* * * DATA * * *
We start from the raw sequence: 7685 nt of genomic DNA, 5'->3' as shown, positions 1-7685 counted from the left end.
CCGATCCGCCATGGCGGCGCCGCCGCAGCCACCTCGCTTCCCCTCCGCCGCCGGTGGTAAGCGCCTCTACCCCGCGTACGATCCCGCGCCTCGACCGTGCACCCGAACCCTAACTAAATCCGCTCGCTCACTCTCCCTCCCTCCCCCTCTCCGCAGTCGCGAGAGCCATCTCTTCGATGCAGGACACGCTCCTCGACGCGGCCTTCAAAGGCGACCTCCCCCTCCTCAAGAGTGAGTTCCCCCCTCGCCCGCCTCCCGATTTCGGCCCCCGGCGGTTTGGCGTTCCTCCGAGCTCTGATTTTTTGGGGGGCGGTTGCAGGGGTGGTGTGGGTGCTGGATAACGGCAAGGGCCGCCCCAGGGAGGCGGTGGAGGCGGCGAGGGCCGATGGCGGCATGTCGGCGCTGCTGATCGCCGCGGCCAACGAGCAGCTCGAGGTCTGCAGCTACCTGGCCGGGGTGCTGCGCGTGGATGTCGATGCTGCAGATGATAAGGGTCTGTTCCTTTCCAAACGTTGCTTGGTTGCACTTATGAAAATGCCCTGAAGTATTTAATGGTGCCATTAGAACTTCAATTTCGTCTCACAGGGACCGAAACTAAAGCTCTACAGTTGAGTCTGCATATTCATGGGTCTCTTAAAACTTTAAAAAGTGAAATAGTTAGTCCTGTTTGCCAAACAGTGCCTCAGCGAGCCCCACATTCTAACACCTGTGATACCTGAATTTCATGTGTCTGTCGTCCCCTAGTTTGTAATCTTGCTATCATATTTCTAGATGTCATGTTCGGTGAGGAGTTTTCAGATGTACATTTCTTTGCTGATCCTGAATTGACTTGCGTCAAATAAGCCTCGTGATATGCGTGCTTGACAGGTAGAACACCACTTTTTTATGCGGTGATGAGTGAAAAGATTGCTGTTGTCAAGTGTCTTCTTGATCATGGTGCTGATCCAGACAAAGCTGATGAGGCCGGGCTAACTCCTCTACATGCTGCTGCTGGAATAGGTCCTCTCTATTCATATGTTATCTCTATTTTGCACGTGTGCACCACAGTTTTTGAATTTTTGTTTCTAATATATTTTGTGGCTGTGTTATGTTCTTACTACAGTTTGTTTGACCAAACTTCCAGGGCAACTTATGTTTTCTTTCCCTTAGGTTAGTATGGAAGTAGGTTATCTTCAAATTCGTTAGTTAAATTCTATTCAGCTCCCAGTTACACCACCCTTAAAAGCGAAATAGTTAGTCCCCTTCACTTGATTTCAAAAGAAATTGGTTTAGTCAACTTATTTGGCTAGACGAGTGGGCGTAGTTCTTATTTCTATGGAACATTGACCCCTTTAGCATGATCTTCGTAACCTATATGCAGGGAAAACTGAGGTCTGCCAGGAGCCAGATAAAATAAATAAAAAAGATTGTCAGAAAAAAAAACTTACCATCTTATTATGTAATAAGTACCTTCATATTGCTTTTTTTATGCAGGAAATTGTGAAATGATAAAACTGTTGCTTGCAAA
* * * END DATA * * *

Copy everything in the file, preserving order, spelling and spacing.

We start from the raw sequence: 7685 nt of genomic DNA, 5'->3' as shown, positions 1-7685 counted from the left end.
CCGATCCGCCATGGCGGCGCCGCCGCAGCCACCTCGCTTCCCCTCCGCCGCCGGTGGTAAGCGCCTCTACCCCGCGTACGATCCCGCGCCTCGACCGTGCACCCGAACCCTAACTAAATCCGCTCGCTCACTCTCCCTCCCTCCCCCTCTCCGCAGTCGCGAGAGCCATCTCTTCGATGCAGGACACGCTCCTCGACGCGGCCTTCAAAGGCGACCTCCCCCTCCTCAAGAGTGAGTTCCCCCCTCGCCCGCCTCCCGATTTCGGCCCCCGGCGGTTTGGCGTTCCTCCGAGCTCTGATTTTTTGGGGGGCGGTTGCAGGGGTGGTGTGGGTGCTGGATAACGGCAAGGGCCGCCCCAGGGAGGCGGTGGAGGCGGCGAGGGCCGATGGCGGCATGTCGGCGCTGCTGATCGCCGCGGCCAACGAGCAGCTCGAGGTCTGCAGCTACCTGGCCGGGGTGCTGCGCGTGGATGTCGATGCTGCAGATGATAAGGGTCTGTTCCTTTCCAAACGTTGCTTGGTTGCACTTATGAAAATGCCCTGAAGTATTTAATGGTGCCATTAGAACTTCAATTTCGTCTCACAGGGACCGAAACTAAAGCTCTACAGTTGAGTCTGCATATTCATGGGTCTCTTAAAACTTTAAAAAGTGAAATAGTTAGTCCTGTTTGCCAAACAGTGCCTCAGCGAGCCCCACATTCTAACACCTGTGATACCTGAATTTCATGTGTCTGTCGTCCCCTAGTTTGTAATCTTGCTATCATATTTCTAGATGTCATGTTCGGTGAGGAGTTTTCAGATGTACATTTCTTTGCTGATCCTGAATTGACTTGCGTCAAATAAGCCTCGTGATATGCGTGCTTGACAGGTAGAACACCACTTTTTTATGCGGTGATGAGTGAAAAGATTGCTGTTGTCAAGTGTCTTCTTGATCATGGTGCTGATCCAGACAAAGCTGATGAGGCCGGGCTAACTCCTCTACATGCTGCTGCTGGAATAGGTCCTCTCTATTCATATGTTATCTCTATTTTGCACGTGTGCACCACAGTTTTTGAATTTTTGTTTCTAATATATTTTGTGGCTGTGTTATGTTCTTACTACAGTTTGTTTGACCAAACTTCCAGGGCAACTTATGTTTTCTTTCCCTTAGGTTAGTATGGAAGTAGGTTATCTTCAAATTCGTTAGTTAAATTCTATTCAGCTCCCAGTTACACCACCCTTAAAAGCGAAATAGTTAGTCCCCTTCACTTGATTTCAAAAGAAATTGGTTTAGTCAACTTATTTGGCTAGACGAGTGGGCGTAGTTCTTATTTCTATGGAACATTGACCCCTTTAGCATGATCTTCGTAACCTATATGCAGGGAAAACTGAGGTCTGCCAGGAGCCAGATAAAATAAATAAAAAAGATTGTCAGAAAAAAAAACTTACCATCTTATTATGTAATAAGTACCTTCATATTGCTTTTTTTATGCAGGAAATTGTGAAATGATAAAACTGTTGCTTGCAAA